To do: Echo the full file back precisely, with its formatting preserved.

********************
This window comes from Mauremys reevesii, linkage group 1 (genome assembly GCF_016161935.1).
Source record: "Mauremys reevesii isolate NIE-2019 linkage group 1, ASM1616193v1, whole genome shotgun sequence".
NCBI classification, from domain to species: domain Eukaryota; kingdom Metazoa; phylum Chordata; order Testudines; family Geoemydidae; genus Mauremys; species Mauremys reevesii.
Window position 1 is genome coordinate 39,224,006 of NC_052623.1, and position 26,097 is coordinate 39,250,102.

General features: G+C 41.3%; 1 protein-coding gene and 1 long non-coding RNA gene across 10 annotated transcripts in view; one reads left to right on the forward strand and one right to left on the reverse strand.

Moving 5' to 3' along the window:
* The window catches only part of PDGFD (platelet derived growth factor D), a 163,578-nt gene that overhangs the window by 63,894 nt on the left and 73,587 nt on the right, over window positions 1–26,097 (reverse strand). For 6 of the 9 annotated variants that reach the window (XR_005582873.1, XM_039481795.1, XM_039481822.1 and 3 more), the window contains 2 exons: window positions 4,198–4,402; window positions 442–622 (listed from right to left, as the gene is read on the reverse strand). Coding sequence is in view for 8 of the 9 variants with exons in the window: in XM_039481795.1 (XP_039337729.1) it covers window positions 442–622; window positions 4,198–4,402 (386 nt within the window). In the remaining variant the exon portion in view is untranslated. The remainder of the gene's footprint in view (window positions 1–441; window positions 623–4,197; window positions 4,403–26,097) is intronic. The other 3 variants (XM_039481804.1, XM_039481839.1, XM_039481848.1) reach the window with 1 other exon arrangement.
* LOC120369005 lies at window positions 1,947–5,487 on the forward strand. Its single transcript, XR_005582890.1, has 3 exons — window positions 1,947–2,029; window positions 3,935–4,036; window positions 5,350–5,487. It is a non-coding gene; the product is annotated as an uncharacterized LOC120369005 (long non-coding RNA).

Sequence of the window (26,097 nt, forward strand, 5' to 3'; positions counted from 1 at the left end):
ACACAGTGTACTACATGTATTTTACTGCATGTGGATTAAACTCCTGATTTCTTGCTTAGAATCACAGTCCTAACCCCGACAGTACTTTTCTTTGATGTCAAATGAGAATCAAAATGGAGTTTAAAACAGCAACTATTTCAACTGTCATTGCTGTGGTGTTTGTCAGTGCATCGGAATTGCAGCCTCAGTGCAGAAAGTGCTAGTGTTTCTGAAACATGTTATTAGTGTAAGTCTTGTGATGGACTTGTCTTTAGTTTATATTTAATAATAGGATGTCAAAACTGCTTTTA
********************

This window comes from Mauremys reevesii, linkage group 1 (genome assembly GCF_016161935.1).
Source record: "Mauremys reevesii isolate NIE-2019 linkage group 1, ASM1616193v1, whole genome shotgun sequence".
NCBI classification, from domain to species: domain Eukaryota; kingdom Metazoa; phylum Chordata; order Testudines; family Geoemydidae; genus Mauremys; species Mauremys reevesii.
Window position 1 is genome coordinate 39,224,006 of NC_052623.1, and position 26,097 is coordinate 39,250,102.

General features: G+C 41.3%; 1 protein-coding gene and 1 long non-coding RNA gene across 10 annotated transcripts in view; one reads left to right on the forward strand and one right to left on the reverse strand.

Moving 5' to 3' along the window:
* The window catches only part of PDGFD (platelet derived growth factor D), a 163,578-nt gene that overhangs the window by 63,894 nt on the left and 73,587 nt on the right, over window positions 1–26,097 (reverse strand). For 6 of the 9 annotated variants that reach the window (XR_005582873.1, XM_039481795.1, XM_039481822.1 and 3 more), the window contains 2 exons: window positions 4,198–4,402; window positions 442–622 (listed from right to left, as the gene is read on the reverse strand). Coding sequence is in view for 8 of the 9 variants with exons in the window: in XM_039481795.1 (XP_039337729.1) it covers window positions 442–622; window positions 4,198–4,402 (386 nt within the window). In the remaining variant the exon portion in view is untranslated. The remainder of the gene's footprint in view (window positions 1–441; window positions 623–4,197; window positions 4,403–26,097) is intronic. The other 3 variants (XM_039481804.1, XM_039481839.1, XM_039481848.1) reach the window with 1 other exon arrangement.
* LOC120369005 lies at window positions 1,947–5,487 on the forward strand. Its single transcript, XR_005582890.1, has 3 exons — window positions 1,947–2,029; window positions 3,935–4,036; window positions 5,350–5,487. It is a non-coding gene; the product is annotated as an uncharacterized LOC120369005 (long non-coding RNA).

Sequence of the window (26,097 nt, forward strand, 5' to 3'; positions counted from 1 at the left end):
ACACAGTGTACTACATGTATTTTACTGCATGTGGATTAAACTCCTGATTTCTTGCTTAGAATCACAGTCCTAACCCCGACAGTACTTTTCTTTGATGTCAAATGAGAATCAAAATGGAGTTTAAAACAGCAACTATTTCAACTGTCATTGCTGTGGTGTTTGTCAGTGCATCGGAATTGCAGCCTCAGTGCAGAAAGTGCTAGTGTTTCTGAAACATGTTATTAGTGTAAGTCTTGTGATGGACTTGTCTTTAGTTTATATTTAATAATAGGATGTCAAAACTGCTTTTA